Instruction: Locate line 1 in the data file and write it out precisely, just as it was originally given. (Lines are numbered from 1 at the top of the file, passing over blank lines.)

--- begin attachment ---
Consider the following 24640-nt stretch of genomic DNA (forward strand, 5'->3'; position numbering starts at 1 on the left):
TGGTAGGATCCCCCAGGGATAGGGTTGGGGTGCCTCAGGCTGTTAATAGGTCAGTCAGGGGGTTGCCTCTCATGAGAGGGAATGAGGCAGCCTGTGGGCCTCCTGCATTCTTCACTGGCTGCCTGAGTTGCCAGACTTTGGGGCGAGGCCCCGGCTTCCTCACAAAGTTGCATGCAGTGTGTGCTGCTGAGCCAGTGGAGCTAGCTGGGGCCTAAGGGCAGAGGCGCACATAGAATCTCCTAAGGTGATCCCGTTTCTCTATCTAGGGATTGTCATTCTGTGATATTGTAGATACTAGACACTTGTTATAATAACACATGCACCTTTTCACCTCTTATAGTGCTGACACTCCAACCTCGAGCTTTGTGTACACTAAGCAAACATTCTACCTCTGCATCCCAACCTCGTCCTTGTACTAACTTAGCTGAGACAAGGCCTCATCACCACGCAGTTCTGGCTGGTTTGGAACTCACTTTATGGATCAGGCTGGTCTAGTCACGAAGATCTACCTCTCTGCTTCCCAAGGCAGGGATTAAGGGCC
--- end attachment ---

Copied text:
Consider the following 24640-nt stretch of genomic DNA (forward strand, 5'->3'; position numbering starts at 1 on the left):